Obviously, not everyone could make it to Anaheim for SPAR3D. We get it. So, we thought we’d give you a little taste of what attendees heard from keynoter MiMi Aung on May 22, to open the conference. Do you think you could design a Mars helicopter to fly missions of exploration? Because that’s what Aung and her team at the Jet Propulsion Laboratory have done, using a lot of trial and error and 3D modeling and experimentation.
How hard was it? Well, Aung told a rapt audience, all they had to do was build a vessel less than 2kg, which can fly in atmosphere that’s almost entirely carbon dioxide and roughly 1 percent as dense as earth’s, and survive temperatures roughly 90 degrees below zero (celsius). No problem, right?
Well, Aung can now report they’ve done it. Take a look (skip to about 00:35):
Unfortunately, it’s not that impressive looking. They only get two inches in the air for about a minute. My 12-year-old tells me he could do that with some legos. But just think about the conditions they had to create:
“The Martian atmosphere is only about one percent the density of Earth’s,” said Aung. “Our test flights could have similar atmospheric density here on Earth – if you put your airfield 100,000 feet (30,480 meters) up. So you can’t go somewhere and find that. You have to make it.”
Aung and her Mars Helicopter team did just that in JPL’s Space Simulator, a 25-foot-wide (7.62-meter-wide) vacuum chamber. First, the team created a vacuum that sucks out all the nitrogen, oxygen and other gases from the air inside the mammoth cylinder. In their place the team injected carbon dioxide, the chief ingredient of Mars’ atmosphere.
“Getting our helicopter into an extremely thin atmosphere is only part of the challenge,” said Teddy Tzanetos, test conductor for the Mars Helicopter at JPL. “To truly simulate flying on Mars we have to take away two-thirds of Earth’s gravity, because Mars’ gravity is that much weaker.”
The team accomplished this with a gravity offload system – a motorized lanyard attached to the top of the helicopter to provide an uninterrupted tug equivalent to two-thirds of Earth’s gravity.
In all, Aung said, they used 1,500 parts to create the helicopter, which somehow ended up weighing in at 1.8kg. Heck, there’s weight to spare! Throw a few cool stickers on that thing!
Once it gets to Mars in 2021 in the belly of the Mars Rover, Aung said it will drop to the ground and then begin flying on the red planet – hopefully. The Mars tests seem so elementary, and speak to the difficulty of the mission:
A month or two after the rover lands on the Red Planet, the chopper will drop down and hit the dirt itself. The little vehicle will then make a series of short flights, each of which will last about 90 seconds and reach a maximum altitude of 16.5 feet (5 meters) or so, Grip said.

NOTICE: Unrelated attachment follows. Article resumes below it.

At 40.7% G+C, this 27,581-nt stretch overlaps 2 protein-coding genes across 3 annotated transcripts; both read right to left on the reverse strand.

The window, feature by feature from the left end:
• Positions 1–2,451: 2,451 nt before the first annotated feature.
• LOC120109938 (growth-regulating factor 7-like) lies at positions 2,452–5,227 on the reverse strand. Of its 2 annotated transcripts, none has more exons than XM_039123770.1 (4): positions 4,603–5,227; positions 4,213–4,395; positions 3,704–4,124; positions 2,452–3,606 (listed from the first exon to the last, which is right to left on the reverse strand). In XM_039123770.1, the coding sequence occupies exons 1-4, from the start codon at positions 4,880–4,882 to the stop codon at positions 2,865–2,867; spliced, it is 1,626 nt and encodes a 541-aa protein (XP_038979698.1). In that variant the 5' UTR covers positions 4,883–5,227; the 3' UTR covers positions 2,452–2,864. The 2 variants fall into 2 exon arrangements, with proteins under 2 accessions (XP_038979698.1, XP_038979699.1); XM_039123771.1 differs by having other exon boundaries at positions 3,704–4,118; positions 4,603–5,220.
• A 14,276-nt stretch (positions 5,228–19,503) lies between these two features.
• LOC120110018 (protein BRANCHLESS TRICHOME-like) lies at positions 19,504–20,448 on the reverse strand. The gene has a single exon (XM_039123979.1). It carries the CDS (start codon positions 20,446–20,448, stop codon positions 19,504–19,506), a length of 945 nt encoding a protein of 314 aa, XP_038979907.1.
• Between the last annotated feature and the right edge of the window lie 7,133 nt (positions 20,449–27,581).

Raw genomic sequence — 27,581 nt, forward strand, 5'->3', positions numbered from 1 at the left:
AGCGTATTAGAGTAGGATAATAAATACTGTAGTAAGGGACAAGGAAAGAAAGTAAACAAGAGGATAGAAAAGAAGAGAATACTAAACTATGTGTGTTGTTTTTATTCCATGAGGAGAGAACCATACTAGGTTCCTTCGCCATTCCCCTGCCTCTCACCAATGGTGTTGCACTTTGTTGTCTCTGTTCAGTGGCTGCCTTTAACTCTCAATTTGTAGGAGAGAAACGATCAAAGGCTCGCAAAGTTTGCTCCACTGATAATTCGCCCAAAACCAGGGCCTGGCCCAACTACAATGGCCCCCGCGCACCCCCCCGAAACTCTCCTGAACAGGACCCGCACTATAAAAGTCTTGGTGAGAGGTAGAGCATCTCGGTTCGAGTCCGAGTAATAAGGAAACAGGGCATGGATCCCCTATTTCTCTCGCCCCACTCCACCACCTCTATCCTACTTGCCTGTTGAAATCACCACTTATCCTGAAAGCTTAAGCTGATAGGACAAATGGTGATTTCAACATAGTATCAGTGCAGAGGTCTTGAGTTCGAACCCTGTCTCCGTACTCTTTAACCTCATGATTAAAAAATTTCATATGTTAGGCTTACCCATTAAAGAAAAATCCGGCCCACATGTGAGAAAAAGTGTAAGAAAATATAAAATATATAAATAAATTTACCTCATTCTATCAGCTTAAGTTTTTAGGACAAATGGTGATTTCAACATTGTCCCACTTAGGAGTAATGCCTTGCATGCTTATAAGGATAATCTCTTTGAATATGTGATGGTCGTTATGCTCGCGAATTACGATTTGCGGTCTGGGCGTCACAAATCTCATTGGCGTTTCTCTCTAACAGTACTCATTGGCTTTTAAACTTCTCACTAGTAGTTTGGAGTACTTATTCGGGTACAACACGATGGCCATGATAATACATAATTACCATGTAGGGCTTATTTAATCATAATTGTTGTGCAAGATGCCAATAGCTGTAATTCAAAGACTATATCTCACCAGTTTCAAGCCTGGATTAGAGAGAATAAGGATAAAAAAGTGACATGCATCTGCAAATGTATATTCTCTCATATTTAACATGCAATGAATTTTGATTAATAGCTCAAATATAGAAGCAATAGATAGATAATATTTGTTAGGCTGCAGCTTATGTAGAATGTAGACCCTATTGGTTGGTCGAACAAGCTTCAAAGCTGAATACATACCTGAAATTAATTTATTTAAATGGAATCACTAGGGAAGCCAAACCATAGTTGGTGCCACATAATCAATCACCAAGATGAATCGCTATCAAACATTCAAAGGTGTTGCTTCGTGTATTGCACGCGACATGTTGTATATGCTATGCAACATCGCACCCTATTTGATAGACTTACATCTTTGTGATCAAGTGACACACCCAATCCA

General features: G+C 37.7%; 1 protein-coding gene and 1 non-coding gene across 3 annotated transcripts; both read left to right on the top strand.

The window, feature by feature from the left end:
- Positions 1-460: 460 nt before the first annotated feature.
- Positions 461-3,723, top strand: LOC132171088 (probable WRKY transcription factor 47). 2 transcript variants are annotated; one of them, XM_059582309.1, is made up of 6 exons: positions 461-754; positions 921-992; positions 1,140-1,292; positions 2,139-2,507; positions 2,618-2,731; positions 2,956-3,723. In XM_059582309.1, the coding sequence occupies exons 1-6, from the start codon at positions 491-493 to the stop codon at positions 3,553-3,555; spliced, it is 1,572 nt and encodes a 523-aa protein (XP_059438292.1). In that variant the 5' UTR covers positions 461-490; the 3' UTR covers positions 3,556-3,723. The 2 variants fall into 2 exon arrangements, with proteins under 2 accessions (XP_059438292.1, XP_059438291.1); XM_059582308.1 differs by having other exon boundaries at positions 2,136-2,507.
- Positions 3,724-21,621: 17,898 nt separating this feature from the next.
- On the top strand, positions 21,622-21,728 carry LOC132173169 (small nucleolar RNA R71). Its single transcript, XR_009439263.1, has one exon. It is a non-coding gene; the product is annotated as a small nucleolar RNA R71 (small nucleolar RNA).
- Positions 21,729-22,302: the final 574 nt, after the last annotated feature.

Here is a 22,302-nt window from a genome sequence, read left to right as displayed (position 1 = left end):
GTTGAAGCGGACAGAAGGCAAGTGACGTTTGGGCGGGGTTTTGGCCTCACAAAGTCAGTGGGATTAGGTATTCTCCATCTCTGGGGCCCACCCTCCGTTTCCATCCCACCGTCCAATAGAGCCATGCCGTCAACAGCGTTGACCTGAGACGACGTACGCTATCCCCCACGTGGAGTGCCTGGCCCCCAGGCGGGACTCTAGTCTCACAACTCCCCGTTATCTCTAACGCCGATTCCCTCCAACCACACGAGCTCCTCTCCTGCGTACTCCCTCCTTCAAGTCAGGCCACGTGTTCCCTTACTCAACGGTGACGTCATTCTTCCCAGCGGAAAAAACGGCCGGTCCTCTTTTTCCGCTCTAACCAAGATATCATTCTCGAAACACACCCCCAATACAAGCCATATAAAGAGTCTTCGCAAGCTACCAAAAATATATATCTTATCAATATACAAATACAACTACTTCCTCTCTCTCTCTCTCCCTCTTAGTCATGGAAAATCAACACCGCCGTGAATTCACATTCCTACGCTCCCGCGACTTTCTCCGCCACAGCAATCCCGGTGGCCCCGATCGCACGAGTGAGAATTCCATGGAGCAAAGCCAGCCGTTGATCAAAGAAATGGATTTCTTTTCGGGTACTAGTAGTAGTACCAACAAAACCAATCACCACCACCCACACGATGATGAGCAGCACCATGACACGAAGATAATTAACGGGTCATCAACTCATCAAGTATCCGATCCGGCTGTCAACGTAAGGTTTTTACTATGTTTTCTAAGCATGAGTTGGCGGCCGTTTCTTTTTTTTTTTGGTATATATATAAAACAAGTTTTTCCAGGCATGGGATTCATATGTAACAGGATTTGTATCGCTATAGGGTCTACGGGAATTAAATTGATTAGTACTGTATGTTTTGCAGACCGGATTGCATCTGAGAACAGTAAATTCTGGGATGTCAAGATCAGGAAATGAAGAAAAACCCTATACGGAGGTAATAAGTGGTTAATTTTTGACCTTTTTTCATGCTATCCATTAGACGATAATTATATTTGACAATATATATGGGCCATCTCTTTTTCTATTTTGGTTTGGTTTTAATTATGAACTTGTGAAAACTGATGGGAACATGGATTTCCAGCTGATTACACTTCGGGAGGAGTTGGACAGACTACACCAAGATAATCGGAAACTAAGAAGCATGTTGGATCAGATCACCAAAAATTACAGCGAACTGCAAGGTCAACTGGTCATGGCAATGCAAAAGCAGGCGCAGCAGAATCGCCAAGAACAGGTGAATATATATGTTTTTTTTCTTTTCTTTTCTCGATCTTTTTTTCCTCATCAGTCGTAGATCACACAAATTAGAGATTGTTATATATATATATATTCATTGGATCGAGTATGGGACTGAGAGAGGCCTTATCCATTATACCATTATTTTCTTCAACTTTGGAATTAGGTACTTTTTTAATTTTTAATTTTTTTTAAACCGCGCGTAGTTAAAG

These sorties will be made between 330 feet and 3,300 feet (100 to 1,000 m) away from the rover — far enough away to pose no collision danger, but close enough to be in communications range. (The helicopter will talk to its handlers on Earth via the rover.)
The blades spin at 2,400 revolutions per minute. Most drones here on earth do about 8,000-12,000 RPMs, but the blades wouldn’t move enough of the thin atmosphere to get it off the ground. Helicopters are more like 250 RPM, and it’s easy to see that this Mars helicopter is much more like a helicopter in terms of its blade-to-body ratio.
For now, the only payload will be a camera, which they’ll use as a proof of concept, detailing the way such a helicopter could be used to scout terrain ahead of time. How long until there’s a lidar unit on the bottom? I’m guessing not long. No doubt that would be incredibly helpful for modeling terrain and creating incredibly accurate visualizations of the planet. The lasers could probably also be used for some analysis of the composition of the rock.
Aung noted there’s little room for error on Mars, so the scouting portion of the helicopter’s mission is both incredibly important and kept relatively straightforward:
Clearly, a lot of testing and modeling went into this project. Luckily, there’s a great document for exploring all the details if you’re so inclined. Perhaps most relevant to SPAR folks is the “Helicopter Control Analysis Tool (HeliCAT). It was developed specifically for this purpose, using the Darts/Dshell multibody simulation framework developed at JPL. … [which provided for]detailed modeling of actuators and sensors, ground contact dynamics, ground support equipment, flight software integration and 3D visualization. The simulations were used to generate and verify key mechanical design requirements such as rotor stiffness, perform system identification of vehicle dynamics to develop control algorithms, test embedded flight-software, and rehearse all test efforts.”
How fun would that be to play with? Just imagine the processing power needed for all of that. In the end, you get a simulation of a Mars helicopter hovering inside the Victoria crater, which never gets closer than about 34 million miles away:
I can only imagine the thrill Aung and her team will feel when that model becomes reality in 2021. Having it work in a test facility in California is one thing. Getting that first confirmation of flight on Mars? That’s going to be something special.